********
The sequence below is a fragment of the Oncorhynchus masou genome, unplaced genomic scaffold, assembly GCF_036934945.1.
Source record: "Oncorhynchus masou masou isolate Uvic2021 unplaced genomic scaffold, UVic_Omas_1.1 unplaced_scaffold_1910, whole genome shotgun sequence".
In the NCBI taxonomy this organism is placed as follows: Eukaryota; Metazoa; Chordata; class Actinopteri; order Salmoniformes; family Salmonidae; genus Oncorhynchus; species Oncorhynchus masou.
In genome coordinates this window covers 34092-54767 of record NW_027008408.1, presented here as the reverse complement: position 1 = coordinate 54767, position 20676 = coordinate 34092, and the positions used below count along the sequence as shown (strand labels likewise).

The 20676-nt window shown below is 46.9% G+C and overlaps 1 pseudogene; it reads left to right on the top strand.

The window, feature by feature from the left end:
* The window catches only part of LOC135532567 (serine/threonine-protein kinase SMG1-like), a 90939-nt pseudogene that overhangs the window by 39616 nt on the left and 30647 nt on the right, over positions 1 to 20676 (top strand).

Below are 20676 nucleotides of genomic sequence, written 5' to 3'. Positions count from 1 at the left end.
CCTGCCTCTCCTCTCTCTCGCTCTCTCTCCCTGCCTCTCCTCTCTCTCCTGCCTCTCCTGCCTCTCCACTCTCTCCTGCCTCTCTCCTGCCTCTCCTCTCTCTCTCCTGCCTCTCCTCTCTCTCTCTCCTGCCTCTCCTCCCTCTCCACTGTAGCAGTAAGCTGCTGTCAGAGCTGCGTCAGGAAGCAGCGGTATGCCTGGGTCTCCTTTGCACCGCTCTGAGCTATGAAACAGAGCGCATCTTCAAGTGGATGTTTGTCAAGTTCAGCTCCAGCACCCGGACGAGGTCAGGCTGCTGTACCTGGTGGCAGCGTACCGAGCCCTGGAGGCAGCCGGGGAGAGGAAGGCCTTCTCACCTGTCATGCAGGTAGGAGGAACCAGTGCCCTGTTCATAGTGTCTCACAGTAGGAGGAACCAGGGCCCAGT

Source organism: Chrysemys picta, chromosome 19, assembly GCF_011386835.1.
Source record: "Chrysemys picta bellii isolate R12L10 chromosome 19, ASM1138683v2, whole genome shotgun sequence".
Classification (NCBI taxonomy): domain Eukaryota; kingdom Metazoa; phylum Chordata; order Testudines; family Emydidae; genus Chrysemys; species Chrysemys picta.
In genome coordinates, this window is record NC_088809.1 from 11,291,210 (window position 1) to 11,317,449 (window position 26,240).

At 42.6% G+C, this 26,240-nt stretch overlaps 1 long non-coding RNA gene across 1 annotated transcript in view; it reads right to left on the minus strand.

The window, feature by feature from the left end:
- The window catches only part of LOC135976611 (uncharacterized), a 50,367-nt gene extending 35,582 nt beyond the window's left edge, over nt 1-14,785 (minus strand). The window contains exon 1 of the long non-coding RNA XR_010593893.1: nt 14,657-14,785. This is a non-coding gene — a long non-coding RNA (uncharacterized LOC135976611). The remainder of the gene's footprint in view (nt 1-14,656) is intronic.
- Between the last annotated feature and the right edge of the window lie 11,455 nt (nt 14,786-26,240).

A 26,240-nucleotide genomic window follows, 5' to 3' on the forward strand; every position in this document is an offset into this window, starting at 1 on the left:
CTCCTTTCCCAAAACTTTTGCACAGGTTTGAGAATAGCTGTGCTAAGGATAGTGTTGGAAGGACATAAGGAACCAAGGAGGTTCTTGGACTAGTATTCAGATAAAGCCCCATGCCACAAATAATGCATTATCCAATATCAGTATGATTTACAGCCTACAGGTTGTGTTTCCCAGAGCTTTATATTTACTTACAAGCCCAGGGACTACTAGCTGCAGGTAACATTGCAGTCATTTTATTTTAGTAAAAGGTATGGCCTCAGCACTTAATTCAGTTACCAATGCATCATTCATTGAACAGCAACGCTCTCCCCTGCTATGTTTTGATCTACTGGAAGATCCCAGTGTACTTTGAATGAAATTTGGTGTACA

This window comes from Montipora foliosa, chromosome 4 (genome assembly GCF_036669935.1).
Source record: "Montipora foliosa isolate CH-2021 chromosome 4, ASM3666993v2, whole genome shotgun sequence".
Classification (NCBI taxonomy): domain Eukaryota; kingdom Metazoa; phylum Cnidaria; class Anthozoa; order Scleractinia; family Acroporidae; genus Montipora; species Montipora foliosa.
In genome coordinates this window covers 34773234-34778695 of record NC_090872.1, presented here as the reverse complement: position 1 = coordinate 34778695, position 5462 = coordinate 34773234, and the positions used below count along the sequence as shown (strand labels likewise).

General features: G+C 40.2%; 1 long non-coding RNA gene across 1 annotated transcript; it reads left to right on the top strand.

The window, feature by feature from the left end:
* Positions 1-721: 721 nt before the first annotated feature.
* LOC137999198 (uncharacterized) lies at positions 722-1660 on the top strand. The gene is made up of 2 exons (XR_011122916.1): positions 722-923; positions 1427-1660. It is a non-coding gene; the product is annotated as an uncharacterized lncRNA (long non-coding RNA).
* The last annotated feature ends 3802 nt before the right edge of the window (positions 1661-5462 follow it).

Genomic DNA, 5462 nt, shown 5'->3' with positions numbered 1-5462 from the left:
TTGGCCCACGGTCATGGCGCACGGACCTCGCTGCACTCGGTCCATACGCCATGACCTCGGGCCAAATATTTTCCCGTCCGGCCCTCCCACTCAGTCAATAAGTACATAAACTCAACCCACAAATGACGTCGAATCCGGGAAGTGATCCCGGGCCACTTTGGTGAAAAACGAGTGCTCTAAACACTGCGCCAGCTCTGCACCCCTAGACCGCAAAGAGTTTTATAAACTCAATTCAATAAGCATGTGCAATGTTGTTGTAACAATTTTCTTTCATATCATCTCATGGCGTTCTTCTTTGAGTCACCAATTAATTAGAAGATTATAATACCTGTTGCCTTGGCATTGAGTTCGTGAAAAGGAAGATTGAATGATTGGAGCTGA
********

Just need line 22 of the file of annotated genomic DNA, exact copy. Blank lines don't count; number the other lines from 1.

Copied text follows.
Classification (NCBI taxonomy): domain Eukaryota; kingdom Metazoa; phylum Cnidaria; class Anthozoa; order Scleractinia; family Acroporidae; genus Montipora; species Montipora foliosa.